An Air Force KC-135 Stratotanker refuels a flight of F-105 Thunderchiefs on their way to strike targets in North Vietnam. Refueling operations in the Vietnam War peaked during Operation Rolling Thunder.

European Theater

European Theater

The Allies’ Biggest Blunder?

By Brig. Gen. (ret.) Raymond E. Bell, Jr.

Before World War II, the Belgian port city of Antwerp was one of the world’s great ports, ranking with those of Hamburg, Rotterdam, and New York. Read more

The damaged HMS Hotspur collides with the HMS Hunter on April 10, 1940, during the destroyer battle in the Narvik Fjord. Both the British and German naval commanders died in the heavy fighting at sea that day.

European Theater

Hell in a Norwegian Fjord

By Phil Zimmer

Captain Odd Isaachsen Willoch knew what had to be done. The 55-year-old career Norwegian officer, commander of an aging coastal defense ship, was looking down the five-inch gun barrels and 21-inch torpedo tubes of the Wilhelm Heidkamp, a state-of-the-art German destroyer. Read more

European Theater

How “The Few” Saved Britain

By Mark Simmons

The legend of 1940, “their finest hour,” has become almost considered fact in Britain. Many felt, as they saw it at the time, the Germans merely had to turn up on her shores for Britain’s defeat. Read more

European Theater

Remembering the End of the War in Europe

In May 1945—70 years ago—the Supreme Headquarters Allied Expeditionary Force (SHAEF) sent out a terse, unemotional, 15-word communiqué: “The mission of this Allied force was fulfilled at 0241 local time, May 7, 1945.” Read more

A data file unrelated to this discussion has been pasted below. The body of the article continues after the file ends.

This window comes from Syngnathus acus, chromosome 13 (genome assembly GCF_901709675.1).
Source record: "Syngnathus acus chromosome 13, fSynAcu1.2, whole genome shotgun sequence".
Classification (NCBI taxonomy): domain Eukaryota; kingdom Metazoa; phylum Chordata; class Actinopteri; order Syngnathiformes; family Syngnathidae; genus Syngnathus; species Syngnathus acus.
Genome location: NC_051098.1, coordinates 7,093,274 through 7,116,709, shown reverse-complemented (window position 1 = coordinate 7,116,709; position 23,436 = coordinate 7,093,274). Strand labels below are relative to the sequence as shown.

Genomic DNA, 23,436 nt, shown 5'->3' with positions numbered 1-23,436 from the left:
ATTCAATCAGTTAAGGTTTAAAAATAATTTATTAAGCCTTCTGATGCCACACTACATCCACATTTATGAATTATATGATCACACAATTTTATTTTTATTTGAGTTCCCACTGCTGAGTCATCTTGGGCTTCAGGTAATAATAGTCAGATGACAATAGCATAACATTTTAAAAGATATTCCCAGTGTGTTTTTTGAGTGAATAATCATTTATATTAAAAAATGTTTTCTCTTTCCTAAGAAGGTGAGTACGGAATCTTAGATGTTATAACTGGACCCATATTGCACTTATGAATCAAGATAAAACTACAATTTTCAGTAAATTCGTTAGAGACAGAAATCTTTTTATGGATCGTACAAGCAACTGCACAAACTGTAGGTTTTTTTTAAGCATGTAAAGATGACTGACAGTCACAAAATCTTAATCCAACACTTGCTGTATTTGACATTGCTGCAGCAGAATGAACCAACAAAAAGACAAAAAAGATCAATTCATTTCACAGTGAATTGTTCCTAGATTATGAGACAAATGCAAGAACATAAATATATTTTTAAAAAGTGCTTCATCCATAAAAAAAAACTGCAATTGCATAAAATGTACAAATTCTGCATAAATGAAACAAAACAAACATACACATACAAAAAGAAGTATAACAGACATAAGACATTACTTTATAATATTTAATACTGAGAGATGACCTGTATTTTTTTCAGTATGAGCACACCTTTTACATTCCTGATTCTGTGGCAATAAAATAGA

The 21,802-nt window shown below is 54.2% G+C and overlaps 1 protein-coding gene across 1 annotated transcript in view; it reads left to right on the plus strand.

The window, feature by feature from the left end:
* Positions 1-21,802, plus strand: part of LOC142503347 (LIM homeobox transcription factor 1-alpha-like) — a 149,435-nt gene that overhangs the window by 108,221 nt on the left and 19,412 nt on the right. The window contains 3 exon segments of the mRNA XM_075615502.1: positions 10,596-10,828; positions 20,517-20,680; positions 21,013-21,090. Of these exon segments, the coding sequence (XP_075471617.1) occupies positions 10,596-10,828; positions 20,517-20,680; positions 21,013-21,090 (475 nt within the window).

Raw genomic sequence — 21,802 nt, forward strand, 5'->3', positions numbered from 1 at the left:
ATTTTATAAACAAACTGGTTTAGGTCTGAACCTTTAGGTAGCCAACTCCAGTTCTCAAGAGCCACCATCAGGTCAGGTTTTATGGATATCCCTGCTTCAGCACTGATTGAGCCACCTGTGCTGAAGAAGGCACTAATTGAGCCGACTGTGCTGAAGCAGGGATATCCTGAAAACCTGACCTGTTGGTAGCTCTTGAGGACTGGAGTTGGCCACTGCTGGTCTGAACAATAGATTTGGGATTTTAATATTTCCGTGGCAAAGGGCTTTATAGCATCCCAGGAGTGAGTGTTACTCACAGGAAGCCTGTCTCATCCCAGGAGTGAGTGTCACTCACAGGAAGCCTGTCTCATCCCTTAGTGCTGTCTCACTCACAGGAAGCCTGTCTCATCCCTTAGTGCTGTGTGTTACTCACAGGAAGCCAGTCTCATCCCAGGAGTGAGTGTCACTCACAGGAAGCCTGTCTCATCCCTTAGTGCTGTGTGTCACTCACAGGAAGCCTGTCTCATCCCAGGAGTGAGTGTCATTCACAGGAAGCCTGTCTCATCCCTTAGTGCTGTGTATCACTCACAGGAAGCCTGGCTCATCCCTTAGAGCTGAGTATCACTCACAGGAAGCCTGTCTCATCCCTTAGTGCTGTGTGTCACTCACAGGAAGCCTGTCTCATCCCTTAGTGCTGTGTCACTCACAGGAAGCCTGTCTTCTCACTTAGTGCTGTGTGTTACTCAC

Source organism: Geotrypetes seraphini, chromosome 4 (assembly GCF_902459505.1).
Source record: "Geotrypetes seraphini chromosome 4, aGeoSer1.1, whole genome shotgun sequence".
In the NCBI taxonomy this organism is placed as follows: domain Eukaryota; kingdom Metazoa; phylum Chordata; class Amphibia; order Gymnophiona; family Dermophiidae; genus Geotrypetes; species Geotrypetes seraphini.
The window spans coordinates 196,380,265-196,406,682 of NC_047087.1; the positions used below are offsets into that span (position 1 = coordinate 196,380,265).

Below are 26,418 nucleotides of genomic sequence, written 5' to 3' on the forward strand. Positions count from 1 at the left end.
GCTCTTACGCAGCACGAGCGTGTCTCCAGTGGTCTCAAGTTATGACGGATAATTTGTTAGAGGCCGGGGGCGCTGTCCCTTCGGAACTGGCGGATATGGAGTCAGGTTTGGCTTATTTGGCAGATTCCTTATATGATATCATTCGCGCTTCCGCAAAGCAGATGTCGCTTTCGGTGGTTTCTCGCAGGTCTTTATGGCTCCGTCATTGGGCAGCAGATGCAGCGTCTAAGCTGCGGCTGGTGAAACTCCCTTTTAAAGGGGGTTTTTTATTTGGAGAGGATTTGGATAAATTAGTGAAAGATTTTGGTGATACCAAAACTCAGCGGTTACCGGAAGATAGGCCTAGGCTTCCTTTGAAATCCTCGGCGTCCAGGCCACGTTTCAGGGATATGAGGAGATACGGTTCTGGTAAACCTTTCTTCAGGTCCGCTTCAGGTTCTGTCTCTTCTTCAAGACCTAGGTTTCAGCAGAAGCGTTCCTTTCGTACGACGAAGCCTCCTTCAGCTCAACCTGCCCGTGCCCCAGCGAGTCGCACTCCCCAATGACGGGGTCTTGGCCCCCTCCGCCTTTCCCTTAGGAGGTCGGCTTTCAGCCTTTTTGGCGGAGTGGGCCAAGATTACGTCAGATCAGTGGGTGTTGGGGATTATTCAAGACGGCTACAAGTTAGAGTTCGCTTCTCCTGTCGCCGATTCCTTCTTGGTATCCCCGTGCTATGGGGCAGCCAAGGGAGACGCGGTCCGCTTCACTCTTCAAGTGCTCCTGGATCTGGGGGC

European Theater

Discovery in the depths of Lake Garda.

Sixty-seven years after it sank in the depths of Lake Garda in northeastern Italy on the stormy night of April 30, 1945, an American amphibious vehicle, a 2.5-ton DUKW, has likely been located sitting upright in 905 feet of water. Read more

European Theater

The Search for the Missing DUKW of Lake Garda

It was April 29, 1945. World War II was nearly over. Former Italian Fascist leader Benito Mussolini was dead, killed by partisans at Lake Como on April 28, and his body mutilated and strung up in a Milan gas station. Read more

European Theater

Battle Against an Ally

By Michael D. Hull

When the armistice between France and Germany was put into force on June 25, 1940, the fate of the powerful French Navy—the fourth largest in the world—was of critical importance to the British. Read more

Pictured with several aides, Foreign Minister Joachim von Ribbentrop was often maligned by other top Nazis. However, history reveals that he did not often receive the credit he was due.

European Theater

Hitler’s Second Bismarck

By Blaine Taylor

Despite being ridiculed as a vain, pompous, and glory-seeking imbecile in a spate of biographies, diaries, letters, trial transcripts, and memoirs by leaders, field marshals, generals, and diplomats from both the Allies and his own Axis partners during and after the war, Joachim von Ribbentrop nevertheless was one of the premier foreign affairs practitioners of the Nazi epoch. Read more

European Theater

The Twilight of the Gods

By Major General Michael Reynolds

By the end of April 1945, two of the most feared divisions of the Waffen-SS, the 1st SS Panzer Division Leibstandarte Adolf Hitler and the 12th SS Panzer Division Hitlerjugend, had both been reduced in strength to little more than reinforced regiments. Read more